<div class="cell aside">
			<div class="innerCell">
				<p><ac:macro ac:name="pagetree" /></p>
		<div class="cell large">
			<div class="innerCell">
				<p><ac:macro ac:name="loremipsum" /></p>
	<div class="footer">
		<div class="innerCell">
			<hr />

The template is registered in the atlassian-plugin.xml like this:

<content-template key="hascode-blueprint-template"
	<resource name="template" type="download"
		location="com/hascode/plugin/confluence/template/xml/sample-template.xml" />
		class="com.hascode.plugin.confluence.component.CustomContextProvider" />

As you can see, there is a context provider declared for the template .. we’ll be adding it in the next step.

Creating the Context Provider

The context provider does nothing special but adds the current date to the context parameters.

package com.hascode.plugin.confluence.component;
import java.util.Date;
import java.util.Map;
import com.atlassian.plugin.PluginParseException;
import com.atlassian.plugin.web.ContextProvider;
public class CustomContextProvider implements ContextProvider {
	public void init(final Map<String, String> params)
			throws PluginParseException {
	public Map<String, Object> getContextMap(final Map<String, Object> context) {
		context.put("creationDate", new Date());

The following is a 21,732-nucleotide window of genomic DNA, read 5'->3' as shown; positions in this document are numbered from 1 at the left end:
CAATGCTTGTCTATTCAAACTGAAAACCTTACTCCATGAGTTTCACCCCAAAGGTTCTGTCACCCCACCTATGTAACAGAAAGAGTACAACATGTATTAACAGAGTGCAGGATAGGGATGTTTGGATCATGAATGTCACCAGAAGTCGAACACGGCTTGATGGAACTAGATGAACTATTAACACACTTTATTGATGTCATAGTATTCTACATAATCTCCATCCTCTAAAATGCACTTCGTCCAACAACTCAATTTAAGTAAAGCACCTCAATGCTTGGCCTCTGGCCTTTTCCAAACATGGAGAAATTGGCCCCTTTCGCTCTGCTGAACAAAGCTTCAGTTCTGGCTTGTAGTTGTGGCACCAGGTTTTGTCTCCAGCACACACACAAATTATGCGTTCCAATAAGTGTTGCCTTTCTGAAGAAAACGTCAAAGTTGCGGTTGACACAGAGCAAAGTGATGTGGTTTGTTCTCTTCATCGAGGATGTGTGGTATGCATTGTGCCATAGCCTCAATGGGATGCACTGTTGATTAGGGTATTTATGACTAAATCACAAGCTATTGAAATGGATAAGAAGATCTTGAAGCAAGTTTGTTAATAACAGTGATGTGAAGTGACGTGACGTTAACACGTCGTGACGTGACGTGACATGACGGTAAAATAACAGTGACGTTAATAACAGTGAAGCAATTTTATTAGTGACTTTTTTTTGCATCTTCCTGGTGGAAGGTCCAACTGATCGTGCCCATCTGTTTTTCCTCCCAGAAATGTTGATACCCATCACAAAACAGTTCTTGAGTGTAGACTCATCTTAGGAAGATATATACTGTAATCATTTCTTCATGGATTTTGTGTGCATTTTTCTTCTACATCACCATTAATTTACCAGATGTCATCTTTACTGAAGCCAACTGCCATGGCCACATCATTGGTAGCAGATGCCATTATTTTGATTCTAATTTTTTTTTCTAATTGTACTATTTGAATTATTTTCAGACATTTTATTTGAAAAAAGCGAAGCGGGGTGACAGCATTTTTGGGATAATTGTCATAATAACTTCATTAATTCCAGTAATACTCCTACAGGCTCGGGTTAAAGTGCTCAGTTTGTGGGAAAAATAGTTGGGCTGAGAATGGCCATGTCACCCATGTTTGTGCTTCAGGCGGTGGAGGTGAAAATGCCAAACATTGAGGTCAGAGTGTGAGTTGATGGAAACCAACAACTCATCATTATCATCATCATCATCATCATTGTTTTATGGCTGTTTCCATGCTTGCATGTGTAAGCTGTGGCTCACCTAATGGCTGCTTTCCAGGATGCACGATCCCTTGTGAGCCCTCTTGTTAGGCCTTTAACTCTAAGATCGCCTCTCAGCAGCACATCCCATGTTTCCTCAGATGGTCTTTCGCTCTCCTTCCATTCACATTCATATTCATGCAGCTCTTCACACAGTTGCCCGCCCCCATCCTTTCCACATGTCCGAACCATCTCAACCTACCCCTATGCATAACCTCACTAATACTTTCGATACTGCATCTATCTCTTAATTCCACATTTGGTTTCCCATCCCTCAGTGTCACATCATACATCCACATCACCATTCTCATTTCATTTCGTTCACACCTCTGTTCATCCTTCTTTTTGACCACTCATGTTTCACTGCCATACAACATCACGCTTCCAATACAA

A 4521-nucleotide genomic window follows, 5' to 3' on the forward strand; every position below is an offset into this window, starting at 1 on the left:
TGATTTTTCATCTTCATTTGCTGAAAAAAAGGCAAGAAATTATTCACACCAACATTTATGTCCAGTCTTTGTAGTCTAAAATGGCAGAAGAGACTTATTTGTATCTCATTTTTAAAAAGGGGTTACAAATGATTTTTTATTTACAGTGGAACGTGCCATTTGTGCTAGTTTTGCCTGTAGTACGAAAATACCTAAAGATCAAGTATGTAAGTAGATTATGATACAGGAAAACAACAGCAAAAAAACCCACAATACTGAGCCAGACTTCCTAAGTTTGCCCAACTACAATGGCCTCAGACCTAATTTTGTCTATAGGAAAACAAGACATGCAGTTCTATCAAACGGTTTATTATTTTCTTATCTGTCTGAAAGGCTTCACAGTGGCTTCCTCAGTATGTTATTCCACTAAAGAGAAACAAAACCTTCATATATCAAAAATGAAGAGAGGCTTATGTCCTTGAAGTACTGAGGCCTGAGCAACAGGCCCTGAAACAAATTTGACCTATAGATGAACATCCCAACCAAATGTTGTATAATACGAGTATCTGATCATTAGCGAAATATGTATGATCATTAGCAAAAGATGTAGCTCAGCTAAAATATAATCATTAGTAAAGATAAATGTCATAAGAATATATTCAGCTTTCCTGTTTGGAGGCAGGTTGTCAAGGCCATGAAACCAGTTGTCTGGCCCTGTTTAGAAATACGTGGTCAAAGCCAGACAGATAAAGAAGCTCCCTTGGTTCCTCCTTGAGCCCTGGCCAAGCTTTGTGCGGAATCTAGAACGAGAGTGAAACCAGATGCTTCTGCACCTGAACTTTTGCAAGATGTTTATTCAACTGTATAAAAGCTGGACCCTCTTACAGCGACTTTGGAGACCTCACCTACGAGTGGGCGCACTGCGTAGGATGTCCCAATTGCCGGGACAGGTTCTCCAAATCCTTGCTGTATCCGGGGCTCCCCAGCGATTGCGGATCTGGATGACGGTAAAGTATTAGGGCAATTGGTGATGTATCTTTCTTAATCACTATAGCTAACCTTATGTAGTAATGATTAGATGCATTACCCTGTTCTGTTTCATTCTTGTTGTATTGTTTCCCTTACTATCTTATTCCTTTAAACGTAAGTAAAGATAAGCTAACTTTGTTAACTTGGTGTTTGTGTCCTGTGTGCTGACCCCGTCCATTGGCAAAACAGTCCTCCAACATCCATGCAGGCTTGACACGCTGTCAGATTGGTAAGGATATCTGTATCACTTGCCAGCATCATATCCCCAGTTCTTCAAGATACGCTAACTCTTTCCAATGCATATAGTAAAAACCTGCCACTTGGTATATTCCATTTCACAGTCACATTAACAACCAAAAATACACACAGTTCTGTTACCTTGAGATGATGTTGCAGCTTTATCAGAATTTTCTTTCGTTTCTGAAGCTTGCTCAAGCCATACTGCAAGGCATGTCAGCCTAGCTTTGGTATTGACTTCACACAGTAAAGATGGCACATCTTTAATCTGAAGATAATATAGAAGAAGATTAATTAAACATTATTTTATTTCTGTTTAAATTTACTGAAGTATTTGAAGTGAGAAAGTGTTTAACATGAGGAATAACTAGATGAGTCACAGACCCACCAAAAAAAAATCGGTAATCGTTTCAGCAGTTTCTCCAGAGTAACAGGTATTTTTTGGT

return context;

Hook into the Create Menu

Also we’re adding a web item to hook into the create menu by adding the following lines to the atlassian-plugin.xml:

<web-item key="create-by-sample-template" i18n-name-key="hascode.create-link.title"
	<description key="hascode.create-link.description" />
	<resource name="icon" type="download"
		location="/com/hascode/plugin/confluence/image/hascode-macro-logo.png" />
	<param name="blueprintKey" value="hascode-blueprint" />

The blueprintKey parameter references the following blueprint declaration.

Final Wiring

Now to the final wiring .. add the following lines to the atlassian-plugin.xml. The index-key property is the name for the label that is automatically added to each page that you’ll be creating using this blueprint.

<blueprint key="hascode-blueprint" content-template-key="hascode-blueprint-template"
	index-key="hascode-index" />

Running the Results

Now you should be ready to deploy the final plugin to a confluence instance and test the results.

You can start a Confluence server using the following command from the SDK:


Afterwards, please open http://localhost:1990/confluence in your browser and log in with username: admin and password: admin.